Wharton goes off on 'Men NOT At Work' - WMC Action News 5 - Memphis, Tennessee

Wharton goes off on 'Men NOT At Work'

(WMC TV) - Mayor AC Wharton called out two former city code inspectors as "cheats" in the wake of an Action News 5 investigation that cost the inspectors their jobs and sullied the reputation of the code enforcement division.

"The two guys who are going to goof off, mess up, cheat repeatedly get the attention, and tragically, that's the picture that's painted," said Wharton.

Tuesday, city human resources officials confirmed former code inspectors Burnie Mitchell and John Finley exercised their civil service rights and appealed their terminations on charges of neglect of duty, not responding to assignments and refusing to perform reasonable work assignments.

Wharton made his comments after awarding another code inspector a key to the city.

The mayor praised Inspector Moses Adams for assisting a 6-year-old girl the week of Aug. 13. While patrolling his South Memphis territory, Adams found the girl crying alone near the intersection of Mississippi Blvd. and Crump Blvd, according to city officials.

City officials said the girls' parents had dropped her off at an unnamed after-care facility, but she walked away from the facility unnoticed. They said Adams reunited her with her parents, and agents of the state's child protective services are investigating.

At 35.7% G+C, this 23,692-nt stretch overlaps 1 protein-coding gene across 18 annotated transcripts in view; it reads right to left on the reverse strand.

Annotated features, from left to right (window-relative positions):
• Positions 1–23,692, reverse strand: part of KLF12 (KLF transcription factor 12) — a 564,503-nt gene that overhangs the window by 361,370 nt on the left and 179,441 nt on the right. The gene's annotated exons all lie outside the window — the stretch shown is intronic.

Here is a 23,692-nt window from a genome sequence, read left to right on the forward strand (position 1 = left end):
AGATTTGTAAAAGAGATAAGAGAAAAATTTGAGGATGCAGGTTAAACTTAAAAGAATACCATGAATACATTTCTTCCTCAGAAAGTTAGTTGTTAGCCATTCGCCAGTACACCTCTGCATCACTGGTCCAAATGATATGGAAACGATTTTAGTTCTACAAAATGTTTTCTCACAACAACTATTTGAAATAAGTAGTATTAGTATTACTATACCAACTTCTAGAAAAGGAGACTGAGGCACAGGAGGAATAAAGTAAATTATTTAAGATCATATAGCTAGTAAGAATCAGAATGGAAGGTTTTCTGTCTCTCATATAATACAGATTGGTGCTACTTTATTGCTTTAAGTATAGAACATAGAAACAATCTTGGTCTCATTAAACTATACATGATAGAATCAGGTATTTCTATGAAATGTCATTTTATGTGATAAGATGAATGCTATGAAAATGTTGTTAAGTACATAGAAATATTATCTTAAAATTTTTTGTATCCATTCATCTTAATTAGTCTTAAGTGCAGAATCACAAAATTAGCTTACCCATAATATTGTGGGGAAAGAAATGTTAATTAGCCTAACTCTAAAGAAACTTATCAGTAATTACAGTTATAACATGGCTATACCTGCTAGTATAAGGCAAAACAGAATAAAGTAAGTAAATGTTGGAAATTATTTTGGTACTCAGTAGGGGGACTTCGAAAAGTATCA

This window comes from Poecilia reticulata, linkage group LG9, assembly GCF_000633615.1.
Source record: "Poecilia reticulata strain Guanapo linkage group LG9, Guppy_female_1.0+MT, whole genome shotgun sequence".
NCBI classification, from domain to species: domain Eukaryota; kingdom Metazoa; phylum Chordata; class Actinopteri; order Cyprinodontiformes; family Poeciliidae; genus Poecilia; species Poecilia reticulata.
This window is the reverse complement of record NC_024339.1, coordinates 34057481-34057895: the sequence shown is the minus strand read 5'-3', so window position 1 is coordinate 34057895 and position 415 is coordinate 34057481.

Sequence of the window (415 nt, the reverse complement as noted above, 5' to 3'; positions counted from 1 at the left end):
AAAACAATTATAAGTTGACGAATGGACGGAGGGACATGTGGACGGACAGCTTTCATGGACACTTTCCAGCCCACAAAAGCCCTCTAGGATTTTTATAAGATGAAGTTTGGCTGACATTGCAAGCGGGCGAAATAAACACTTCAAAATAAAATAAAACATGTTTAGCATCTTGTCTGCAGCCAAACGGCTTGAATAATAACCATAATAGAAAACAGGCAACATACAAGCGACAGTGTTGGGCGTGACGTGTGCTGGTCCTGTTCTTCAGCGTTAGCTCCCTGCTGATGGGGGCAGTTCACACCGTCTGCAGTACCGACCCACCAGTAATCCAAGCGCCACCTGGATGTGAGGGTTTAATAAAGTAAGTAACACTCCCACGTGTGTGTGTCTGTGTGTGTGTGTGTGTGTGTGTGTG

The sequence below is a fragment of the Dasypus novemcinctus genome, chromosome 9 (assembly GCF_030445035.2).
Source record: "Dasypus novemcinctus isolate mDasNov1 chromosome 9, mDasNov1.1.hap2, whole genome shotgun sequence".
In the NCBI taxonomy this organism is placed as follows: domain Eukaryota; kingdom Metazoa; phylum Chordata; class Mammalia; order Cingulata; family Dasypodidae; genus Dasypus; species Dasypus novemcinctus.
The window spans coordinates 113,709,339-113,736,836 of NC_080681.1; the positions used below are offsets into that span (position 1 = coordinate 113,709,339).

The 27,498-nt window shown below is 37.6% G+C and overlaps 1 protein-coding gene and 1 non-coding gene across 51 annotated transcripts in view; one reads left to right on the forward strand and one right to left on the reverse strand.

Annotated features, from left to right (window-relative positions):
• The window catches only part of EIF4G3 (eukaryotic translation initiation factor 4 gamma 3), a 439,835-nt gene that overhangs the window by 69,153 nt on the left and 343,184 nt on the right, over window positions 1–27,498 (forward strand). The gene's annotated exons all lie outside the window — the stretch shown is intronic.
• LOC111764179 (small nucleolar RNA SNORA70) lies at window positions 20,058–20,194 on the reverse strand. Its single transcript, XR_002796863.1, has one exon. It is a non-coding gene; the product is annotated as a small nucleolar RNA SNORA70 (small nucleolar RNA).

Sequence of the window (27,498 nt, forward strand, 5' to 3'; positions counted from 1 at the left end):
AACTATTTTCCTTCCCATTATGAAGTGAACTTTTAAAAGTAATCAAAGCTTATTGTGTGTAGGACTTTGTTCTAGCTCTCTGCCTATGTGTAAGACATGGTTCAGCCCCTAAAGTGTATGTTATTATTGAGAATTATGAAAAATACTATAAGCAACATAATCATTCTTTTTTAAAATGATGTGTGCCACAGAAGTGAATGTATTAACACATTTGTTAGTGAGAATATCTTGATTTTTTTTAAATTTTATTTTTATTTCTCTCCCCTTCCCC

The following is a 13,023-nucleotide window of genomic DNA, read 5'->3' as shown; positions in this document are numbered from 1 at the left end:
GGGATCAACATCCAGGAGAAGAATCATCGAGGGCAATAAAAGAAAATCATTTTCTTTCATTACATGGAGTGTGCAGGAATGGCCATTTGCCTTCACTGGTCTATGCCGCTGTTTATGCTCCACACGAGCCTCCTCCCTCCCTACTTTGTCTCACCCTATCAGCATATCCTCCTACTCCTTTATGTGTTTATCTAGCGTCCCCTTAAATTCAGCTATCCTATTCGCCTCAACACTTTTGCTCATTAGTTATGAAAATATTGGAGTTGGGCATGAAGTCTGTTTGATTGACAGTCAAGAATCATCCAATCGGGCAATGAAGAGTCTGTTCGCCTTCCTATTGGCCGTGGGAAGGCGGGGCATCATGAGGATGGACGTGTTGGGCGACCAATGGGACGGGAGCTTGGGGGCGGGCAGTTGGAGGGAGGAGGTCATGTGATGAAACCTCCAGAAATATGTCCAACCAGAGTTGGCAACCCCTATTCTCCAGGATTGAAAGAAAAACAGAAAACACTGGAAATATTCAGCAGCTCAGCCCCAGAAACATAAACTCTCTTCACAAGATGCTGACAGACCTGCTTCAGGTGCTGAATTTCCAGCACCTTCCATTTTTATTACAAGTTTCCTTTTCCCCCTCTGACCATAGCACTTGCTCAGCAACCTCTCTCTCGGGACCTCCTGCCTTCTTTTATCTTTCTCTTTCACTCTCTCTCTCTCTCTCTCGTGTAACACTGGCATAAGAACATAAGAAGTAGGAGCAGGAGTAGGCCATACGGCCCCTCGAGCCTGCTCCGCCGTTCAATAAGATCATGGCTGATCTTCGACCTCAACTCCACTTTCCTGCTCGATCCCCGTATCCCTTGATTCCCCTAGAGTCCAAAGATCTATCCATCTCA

Adams said he hoped his example would inspire code enforcement's rank-and-file to help repair the damage done by Mitchell and Finley.

"They're already motivated on a daily basis to come to work and show up on time and see if we can change this black eye that we have received based on the other two inspectors' actions," Adams said.

Mitchell and Finley lost their jobs after The Action News 5 Investigators caught them on hidden camera for days, hiding out in their city vehicles at a secluded dead end street in Frayser. Each day, they sat for hours doing nothing, while blighted properties as close as a mile away remained eyesores despite several citizens' complaints (for our original coverage, please click here and here).

The investigation left Wharton and Gilliom with no choice but to reorganize the code enforcement division.

Gilliom said he will eliminate the senior inspector position. He said the position will be replaced with a mid-management level of three supervisors.

The public works division will also invest $20,000 in hardware to install computer technology in every code enforcement vehicle to track inspectors' whereabouts, activity and safety.

"I wish we did not have to do that, but I can't sit around here and let people cheat," Wharton said.

Jill Madajczyk, the city's deputy director of human resources, said Mitchell and Finley's appeal will be set for a hearing within 60 days.

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